So how did that conversation happen that he wanted to rejoin? With him rejoining like an instant back to being close or was there a big transition period?

We had to make sure he had his priorities right this time because he left the band for a reason back in the day but he has a lot of regret leaving and you can tell and he has been very open about that. He missed it and wanted to get back. He told me in 2019 when Eric was still in the band that he wanted to come back and I told him it would be pretty hard because we had a singer but you never know for the future. It happened quite quickly for him actually. You never know!

It all happened for a reason!       

It worked out so well and we’re super happy to keep it in the family!

   That familiarity helps with excitement for fans as well.

We can tell that because we sold out our show in Stockholm and I think a lot of that is because Kenny is back. We sold out our biggest venue so far! It has to be because he is back and we’re so glad for what’s happening moving forward.

So does that mean already planning for the next album?

I actually couldn’t sleep last night because I was shifting through a shit load of song ideas! I’m constantly working on new stuff. So absolutely. We’re touring now but creating music is a constant thing. I can’t turn it off. We should start recording again next year, at least I hope!

Incredible! Well, remember when you do start planning the next album tour to add Australia to the top of the list!

We will, I cannot tell you how excited we are to be coming down and playing!

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[Review] The Hu @ 170 Russell, Melbourne 03/08/2022

2 years ago, in the before times, The Hu were here, and were ready to play on the Download line up, then tragedy strikes, the plague times begin, and they get locked in Sydney for a couple of weeks. Now, they are back and hungry as ever to play for Australia and starting off their tour with 2 sold out Melbourne shows!

Rocking up to the line about 45mins early, a little later than normal for me, the line was already around the block and in the alley way behind the venue, people are keen as hell for this show! Doors open and the line moves reasonably quick for people heading straight to merch or the front of the venue for prime viewing, I manage to get my regular spot at 170 Russell, you’ve always got a regular spot for these types of things.

The Blackwater Fever take the stage right on time and straight from the opening chords, I’m hooked. This 3-piece Brisbane rock band sound like Sabbath if they were playing in the deep south instead of London. Think big sounding bluesy style riffs with a ton of reverb, a bassist that also plays keys and then add double that amount of reverb on the drums! Producing a massive sound and holding their own in the thick atmosphere they created, they entranced all watching and the rhythm took over to bring the people in and headbang. The Blackwater Fever prove the point that less is sometimes more, you don’t always need crazy intricate riffs to get people interested, these guys write a damn good tune and a killer opening band.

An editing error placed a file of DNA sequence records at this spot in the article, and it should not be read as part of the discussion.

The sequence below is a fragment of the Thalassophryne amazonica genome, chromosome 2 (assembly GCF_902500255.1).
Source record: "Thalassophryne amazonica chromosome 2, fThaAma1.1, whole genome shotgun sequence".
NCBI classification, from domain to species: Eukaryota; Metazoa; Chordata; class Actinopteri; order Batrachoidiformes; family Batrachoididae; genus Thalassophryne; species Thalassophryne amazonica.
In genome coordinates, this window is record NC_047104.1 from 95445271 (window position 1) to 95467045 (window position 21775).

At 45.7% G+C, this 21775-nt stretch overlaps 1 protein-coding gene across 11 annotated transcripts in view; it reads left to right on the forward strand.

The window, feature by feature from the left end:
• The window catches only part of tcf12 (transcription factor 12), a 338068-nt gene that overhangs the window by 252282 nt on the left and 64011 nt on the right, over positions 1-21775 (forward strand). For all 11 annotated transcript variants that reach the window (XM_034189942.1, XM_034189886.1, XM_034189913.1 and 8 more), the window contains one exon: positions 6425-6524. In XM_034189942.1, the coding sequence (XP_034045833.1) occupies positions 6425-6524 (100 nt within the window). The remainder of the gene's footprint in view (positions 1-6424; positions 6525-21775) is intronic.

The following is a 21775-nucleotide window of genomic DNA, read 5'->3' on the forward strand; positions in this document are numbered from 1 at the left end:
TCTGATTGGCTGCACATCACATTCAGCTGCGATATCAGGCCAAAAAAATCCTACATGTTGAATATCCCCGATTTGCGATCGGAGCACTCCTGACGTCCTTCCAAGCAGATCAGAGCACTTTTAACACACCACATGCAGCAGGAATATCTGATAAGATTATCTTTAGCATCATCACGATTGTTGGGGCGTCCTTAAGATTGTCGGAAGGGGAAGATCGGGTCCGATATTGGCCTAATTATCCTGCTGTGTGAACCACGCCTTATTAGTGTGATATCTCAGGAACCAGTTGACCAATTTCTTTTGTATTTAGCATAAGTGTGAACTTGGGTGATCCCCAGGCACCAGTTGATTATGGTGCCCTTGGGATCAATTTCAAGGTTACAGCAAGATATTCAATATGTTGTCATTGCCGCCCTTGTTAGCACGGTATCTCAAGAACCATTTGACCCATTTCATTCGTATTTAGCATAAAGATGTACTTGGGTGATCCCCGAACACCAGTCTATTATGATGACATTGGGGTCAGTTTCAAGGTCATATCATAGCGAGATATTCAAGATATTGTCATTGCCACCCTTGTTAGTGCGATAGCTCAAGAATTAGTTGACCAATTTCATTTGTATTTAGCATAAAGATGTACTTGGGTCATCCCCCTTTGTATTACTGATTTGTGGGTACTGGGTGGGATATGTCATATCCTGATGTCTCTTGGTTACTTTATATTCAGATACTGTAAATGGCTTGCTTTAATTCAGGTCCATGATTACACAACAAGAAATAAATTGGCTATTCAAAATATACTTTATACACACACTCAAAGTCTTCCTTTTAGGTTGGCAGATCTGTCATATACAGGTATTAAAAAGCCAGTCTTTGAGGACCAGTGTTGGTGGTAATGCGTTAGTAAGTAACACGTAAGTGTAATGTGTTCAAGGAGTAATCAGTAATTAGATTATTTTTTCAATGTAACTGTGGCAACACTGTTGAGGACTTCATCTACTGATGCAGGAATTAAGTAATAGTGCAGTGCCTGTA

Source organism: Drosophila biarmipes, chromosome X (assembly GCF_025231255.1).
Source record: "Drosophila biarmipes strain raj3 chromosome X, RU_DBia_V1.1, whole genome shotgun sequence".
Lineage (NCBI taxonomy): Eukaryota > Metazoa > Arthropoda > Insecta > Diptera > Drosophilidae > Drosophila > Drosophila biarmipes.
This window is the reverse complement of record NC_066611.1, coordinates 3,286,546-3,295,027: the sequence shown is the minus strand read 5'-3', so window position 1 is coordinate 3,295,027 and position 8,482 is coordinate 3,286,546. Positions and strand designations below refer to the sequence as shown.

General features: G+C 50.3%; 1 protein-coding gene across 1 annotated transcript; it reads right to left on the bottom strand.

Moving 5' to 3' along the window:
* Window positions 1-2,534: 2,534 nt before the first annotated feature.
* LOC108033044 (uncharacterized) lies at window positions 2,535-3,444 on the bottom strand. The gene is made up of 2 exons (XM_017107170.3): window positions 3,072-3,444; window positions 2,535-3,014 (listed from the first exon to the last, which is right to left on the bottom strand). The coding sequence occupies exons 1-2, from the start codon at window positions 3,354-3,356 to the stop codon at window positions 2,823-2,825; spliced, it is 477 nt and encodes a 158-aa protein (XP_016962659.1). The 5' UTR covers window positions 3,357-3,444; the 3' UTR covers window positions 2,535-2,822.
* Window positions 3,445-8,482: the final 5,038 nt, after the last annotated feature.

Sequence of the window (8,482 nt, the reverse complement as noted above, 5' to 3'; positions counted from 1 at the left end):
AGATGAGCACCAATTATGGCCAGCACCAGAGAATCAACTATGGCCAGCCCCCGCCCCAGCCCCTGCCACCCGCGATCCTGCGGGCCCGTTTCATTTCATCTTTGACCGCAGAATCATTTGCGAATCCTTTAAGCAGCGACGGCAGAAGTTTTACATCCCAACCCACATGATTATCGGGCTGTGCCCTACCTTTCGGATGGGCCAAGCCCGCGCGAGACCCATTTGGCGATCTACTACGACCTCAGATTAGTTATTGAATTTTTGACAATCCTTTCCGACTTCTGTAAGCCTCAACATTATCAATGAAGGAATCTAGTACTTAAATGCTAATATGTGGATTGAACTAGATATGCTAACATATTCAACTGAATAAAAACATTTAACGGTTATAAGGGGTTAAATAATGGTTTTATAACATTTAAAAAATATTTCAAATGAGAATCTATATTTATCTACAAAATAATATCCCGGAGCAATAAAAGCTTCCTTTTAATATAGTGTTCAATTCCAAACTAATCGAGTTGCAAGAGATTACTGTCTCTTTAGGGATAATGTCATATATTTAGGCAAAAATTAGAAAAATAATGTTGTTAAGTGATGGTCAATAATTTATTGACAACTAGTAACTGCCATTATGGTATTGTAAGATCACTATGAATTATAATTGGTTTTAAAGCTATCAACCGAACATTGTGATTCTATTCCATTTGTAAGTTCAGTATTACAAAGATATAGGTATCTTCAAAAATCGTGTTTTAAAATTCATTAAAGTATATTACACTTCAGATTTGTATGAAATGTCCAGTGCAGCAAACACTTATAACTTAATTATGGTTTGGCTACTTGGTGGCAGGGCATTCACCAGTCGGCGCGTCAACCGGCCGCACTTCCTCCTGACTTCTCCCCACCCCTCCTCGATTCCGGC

As The Hu crew set the stage with a drum kit, a percussion kit and then a totem raised in the middle of the stage as well for good measure, the crowd’s anticipation skyrockets. There are cheers, people start pushing to the front and all eyes are on the stage. The lights darken, music starts and The Hu storm the stage in their full leather gear and instruments in hand. What surprised me tonight was how close the music translates from recording to live, with the number of instruments changing on stage with one of the singers wearing a belt of flutes and the percussionist also had things changing every couple of songs as well, everything was audible. One of the main draws to The Hu is the traditional throat singing and vocal harmonies created, they did not disappoint. All members on stage have a microphone and the vocal mix is well done with only one of the main vocals being lower in the mix at some points but watching them sing together is nothing short of amazing.

The sheer happiness and excitement of the band is an energy that is room filling, they didn’t stop smiling or laughing to each other from start to finish. They are incredibly passionate about their music and culture and having that energy come back at them from the crowd, they couldn’t stop jumping and screaming “Thank you” and “Rock On” which were pretty much the only English sentences spoken by them. One of the main vocalists would occasionally have a quick little speech in their native tongue to be met with cheers or people looking around not knowing what was said but there was one girl who made the crowd laugh each time because each time he spoke in Mongolian, we would here “I farkin luv ya” in such a thick Aussie accent. The complete opposites in languages but I’m sure the sentiment was the same.